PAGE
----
Ocean fertilization for geoengineering: A review of effectiveness, environmental impacts and emerging governance

Phillip Williamson, Douglas W.R. Wallace, Cliff S. Law, Philip W. Boyd, Yves Collos, Peter Croot, Ken Denman, Ulf Riebesell, Shigenobu Takeda, Chris Vivian

Research output: Contribution to journalArticlepeer-review

107 Citations (Scopus)


Dangerous climate change is best avoided by drastically and rapidly reducing greenhouse gas emissions. Nevertheless, geoengineering options are receiving attention on the basis that additional approaches may also be necessary. Here we review the state of knowledge on large-scale ocean fertilization by adding iron or other nutrients, either from external sources or via enhanced ocean mixing. On the basis of small-scale field experiments carried out to date and associated modelling, the maximum benefits of ocean fertilization as a negative emissions technique are likely to be modest in relation to anthropogenic climate forcing. Furthermore, it would be extremely challenging to quantify with acceptable accuracy the carbon removed from circulation on a long term basis, and to adequately monitor unintended impacts over large space and time-scales. These and other technical issues are particularly problematic for the region with greatest theoretical potential for the application of ocean fertilization, the Southern Ocean. Arrangements for the international governance of further field-based research on ocean fertilization are currently being developed, primarily under the London Convention/London Protocol.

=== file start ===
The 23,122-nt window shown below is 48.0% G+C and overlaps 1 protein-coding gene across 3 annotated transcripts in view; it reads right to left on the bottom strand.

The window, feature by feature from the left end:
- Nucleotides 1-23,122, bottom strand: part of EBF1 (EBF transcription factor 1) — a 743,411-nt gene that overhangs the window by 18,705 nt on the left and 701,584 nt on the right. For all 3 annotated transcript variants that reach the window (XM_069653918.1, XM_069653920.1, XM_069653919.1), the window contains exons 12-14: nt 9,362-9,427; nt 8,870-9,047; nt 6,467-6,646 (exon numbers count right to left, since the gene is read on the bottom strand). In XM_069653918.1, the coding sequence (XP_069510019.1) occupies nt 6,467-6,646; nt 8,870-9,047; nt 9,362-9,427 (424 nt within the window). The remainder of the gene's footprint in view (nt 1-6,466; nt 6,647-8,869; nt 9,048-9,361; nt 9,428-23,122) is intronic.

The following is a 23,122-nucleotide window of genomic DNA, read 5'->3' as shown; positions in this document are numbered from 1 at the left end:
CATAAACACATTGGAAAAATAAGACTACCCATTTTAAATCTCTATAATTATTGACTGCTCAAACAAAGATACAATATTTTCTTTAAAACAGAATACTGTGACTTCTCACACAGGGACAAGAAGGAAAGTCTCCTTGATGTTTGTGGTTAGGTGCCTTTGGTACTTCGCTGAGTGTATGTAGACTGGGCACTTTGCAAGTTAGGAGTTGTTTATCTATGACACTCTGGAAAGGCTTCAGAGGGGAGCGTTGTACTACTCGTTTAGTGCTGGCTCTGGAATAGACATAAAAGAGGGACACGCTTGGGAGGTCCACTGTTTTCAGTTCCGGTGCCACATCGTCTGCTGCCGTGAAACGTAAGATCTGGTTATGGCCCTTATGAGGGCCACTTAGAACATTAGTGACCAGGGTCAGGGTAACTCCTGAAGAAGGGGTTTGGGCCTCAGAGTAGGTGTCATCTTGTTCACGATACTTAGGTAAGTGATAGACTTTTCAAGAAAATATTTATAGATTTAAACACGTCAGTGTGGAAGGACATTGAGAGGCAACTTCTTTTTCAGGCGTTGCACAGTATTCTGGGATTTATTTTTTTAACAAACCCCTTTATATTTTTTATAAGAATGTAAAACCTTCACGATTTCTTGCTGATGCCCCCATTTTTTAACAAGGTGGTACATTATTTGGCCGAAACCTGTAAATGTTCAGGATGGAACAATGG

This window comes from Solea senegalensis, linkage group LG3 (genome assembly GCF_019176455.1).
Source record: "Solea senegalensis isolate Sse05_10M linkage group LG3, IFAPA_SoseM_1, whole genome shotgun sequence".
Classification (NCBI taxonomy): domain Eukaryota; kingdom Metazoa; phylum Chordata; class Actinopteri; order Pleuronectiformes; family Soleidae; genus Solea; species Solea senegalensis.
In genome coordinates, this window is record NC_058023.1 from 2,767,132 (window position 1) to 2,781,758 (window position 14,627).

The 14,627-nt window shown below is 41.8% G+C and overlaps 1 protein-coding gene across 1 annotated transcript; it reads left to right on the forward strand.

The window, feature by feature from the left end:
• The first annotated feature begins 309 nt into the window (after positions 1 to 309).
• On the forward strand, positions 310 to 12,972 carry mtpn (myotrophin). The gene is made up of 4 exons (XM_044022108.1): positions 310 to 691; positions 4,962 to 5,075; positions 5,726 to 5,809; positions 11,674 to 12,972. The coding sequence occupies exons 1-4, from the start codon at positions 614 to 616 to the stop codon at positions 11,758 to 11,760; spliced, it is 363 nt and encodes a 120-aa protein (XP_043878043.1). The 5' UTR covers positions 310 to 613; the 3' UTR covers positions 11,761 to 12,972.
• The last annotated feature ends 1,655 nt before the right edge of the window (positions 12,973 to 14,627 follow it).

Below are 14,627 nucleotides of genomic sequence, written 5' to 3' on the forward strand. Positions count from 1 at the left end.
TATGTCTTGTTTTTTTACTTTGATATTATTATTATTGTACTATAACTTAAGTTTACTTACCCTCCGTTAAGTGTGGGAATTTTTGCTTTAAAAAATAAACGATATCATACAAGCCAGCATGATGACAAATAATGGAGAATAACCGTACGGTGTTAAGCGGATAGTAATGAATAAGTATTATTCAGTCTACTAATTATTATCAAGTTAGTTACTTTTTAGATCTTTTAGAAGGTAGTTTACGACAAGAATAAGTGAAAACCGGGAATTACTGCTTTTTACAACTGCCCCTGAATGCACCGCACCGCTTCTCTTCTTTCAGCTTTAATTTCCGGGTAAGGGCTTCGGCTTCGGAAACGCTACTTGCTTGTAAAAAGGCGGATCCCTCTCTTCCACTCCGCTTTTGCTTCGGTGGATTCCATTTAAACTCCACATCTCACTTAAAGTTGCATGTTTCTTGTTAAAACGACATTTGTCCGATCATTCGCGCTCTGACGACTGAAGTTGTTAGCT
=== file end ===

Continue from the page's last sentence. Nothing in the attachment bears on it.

Original languageEnglish
Pages (from-to)475-488
Number of pages14
JournalProcess Safety and Environmental Protection
Issue number6
Publication statusPublished - Nov 2012


  • Geoengineering
  • Governance
  • Iron
  • Negative emission technologies
  • Ocean fertilization
  • Southern Ocean

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